The cleanest fuel cells convert hydrogen and oxygen into heat and electrical current, releasing water as exhaust. Microsoft, though, used more convenient methane-powered fuel cells, which release more pollutants, but not as much as natural gas combustion, according to Microsoft's study on using fuel cells to power a datacenter (PDF). "In the new datacenter design approach outlined in our paper, chemical energy is first converted to direct current electrochemically and sent a few feet to the server power supply. With our one watt of [initial] energy we are now getting almost 0.4 watts, or double the efficiency of traditional datacenters," James said.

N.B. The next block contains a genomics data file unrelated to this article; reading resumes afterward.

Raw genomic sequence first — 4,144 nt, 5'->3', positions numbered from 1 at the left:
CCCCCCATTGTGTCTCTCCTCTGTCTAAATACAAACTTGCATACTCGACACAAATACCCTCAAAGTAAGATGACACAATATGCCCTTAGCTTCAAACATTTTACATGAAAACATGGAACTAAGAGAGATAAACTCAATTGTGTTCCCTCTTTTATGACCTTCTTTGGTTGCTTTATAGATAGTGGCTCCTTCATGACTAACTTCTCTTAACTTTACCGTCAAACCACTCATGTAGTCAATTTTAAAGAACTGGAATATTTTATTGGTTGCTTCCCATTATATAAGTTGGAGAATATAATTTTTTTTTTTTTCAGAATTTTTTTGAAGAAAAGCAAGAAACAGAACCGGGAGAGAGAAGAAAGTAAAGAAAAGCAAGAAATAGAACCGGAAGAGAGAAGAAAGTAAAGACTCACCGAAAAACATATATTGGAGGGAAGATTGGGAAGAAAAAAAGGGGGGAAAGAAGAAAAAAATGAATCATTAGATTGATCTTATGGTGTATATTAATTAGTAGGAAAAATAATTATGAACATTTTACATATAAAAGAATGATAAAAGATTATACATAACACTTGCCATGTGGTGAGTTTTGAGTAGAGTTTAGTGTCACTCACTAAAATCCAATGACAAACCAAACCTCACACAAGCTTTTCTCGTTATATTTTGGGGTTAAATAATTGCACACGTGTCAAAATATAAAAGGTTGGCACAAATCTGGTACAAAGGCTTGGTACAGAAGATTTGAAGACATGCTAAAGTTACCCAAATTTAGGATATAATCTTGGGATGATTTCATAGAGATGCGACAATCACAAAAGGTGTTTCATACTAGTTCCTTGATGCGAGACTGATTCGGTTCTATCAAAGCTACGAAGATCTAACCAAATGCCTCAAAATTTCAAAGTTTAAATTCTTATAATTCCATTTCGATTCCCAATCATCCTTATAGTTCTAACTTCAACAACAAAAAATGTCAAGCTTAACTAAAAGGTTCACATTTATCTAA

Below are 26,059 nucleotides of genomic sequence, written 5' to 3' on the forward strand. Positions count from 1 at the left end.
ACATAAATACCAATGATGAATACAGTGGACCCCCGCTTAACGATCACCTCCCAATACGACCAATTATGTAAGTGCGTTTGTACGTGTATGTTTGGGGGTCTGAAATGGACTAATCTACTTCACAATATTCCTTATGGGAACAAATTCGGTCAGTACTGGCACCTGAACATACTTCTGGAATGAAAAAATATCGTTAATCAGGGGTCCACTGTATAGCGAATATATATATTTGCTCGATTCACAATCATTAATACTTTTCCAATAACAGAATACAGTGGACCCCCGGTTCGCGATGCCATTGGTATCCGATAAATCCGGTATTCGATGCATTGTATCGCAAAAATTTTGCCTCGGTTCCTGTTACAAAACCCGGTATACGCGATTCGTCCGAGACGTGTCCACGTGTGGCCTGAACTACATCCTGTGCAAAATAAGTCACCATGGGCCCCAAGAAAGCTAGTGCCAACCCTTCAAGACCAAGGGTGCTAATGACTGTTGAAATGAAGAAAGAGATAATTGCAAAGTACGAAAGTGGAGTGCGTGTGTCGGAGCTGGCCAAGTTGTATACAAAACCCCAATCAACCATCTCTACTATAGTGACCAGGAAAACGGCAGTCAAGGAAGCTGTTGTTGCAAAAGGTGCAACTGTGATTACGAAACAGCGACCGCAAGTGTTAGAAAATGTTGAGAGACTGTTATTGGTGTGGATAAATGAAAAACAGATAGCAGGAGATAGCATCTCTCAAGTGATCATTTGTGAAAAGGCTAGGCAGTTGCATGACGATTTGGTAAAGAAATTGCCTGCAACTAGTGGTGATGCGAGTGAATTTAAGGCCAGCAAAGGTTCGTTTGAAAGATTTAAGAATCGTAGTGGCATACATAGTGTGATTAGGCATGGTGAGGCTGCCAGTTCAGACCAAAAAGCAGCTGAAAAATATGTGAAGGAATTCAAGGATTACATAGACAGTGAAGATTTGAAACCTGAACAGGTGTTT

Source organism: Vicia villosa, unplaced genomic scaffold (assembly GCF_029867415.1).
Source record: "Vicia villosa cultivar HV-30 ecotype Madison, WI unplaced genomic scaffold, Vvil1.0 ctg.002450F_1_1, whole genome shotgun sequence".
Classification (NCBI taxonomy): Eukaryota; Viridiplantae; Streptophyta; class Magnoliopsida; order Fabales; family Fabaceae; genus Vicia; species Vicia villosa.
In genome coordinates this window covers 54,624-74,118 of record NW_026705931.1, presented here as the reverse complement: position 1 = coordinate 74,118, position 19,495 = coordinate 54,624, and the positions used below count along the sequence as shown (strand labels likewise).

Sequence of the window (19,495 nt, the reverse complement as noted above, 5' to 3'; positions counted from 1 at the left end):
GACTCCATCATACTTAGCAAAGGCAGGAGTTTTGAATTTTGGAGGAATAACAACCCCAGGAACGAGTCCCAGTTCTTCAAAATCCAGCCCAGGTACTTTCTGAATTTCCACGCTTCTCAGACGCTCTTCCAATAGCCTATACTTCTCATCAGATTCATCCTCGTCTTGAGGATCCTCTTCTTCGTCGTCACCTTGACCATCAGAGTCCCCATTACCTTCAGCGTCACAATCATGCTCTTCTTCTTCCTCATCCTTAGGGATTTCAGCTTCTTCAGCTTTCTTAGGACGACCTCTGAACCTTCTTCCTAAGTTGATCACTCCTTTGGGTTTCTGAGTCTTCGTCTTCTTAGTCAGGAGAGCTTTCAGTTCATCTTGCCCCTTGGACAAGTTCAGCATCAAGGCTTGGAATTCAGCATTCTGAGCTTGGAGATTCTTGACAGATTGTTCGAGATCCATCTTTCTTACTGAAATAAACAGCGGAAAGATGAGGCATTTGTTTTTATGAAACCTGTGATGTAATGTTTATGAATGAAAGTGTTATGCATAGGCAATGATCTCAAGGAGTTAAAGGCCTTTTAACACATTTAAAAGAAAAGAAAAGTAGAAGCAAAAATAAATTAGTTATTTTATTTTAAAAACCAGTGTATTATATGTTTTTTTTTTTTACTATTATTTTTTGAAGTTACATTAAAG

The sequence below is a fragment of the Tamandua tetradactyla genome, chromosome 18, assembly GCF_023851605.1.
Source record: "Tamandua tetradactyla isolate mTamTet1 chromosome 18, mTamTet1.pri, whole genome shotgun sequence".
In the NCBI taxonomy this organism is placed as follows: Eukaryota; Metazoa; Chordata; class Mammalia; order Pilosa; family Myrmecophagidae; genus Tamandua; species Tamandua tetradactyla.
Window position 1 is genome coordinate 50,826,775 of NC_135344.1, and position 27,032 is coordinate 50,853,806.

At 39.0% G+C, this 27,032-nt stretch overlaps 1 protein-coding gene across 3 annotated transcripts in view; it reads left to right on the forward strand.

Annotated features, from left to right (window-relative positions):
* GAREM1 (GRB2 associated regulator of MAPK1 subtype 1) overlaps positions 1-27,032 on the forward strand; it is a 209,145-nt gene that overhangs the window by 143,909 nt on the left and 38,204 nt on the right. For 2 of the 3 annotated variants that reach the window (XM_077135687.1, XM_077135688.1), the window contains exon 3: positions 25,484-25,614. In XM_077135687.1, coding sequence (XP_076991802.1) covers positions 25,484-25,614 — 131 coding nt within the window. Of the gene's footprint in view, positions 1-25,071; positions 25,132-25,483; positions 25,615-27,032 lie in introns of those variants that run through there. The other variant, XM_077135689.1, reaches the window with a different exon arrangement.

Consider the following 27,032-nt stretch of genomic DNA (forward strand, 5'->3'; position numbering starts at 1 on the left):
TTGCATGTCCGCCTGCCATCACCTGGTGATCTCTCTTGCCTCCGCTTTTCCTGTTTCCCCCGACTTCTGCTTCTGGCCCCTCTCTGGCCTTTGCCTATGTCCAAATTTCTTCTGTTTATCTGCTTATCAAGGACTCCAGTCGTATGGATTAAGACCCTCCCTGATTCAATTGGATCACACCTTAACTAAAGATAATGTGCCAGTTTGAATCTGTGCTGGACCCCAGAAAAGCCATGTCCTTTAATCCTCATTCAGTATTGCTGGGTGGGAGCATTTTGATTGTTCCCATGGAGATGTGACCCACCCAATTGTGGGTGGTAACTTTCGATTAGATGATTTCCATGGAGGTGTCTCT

The approach not only avoids inefficiencies of electrical power distribution, but also improves reliability since battery backup isn't required, the researchers said. For companies like Microsoft, Facebook, and Google that rely on datacenters crammed with thousands of servers, a tiny increase in efficiency can pay off. Microsoft thinks the fuel cells could make datacenters cheaper to build, too. "If the fuel cells are placed close to power consumption units, at the servers or racks, we can completely eliminate the power distribution system in the datacenter, including the power backup generation system. So, no datacenter wide electrical infrastructure is required. This is over 25 percent of the capital cost for state-of-the-art datacenters," the paper said.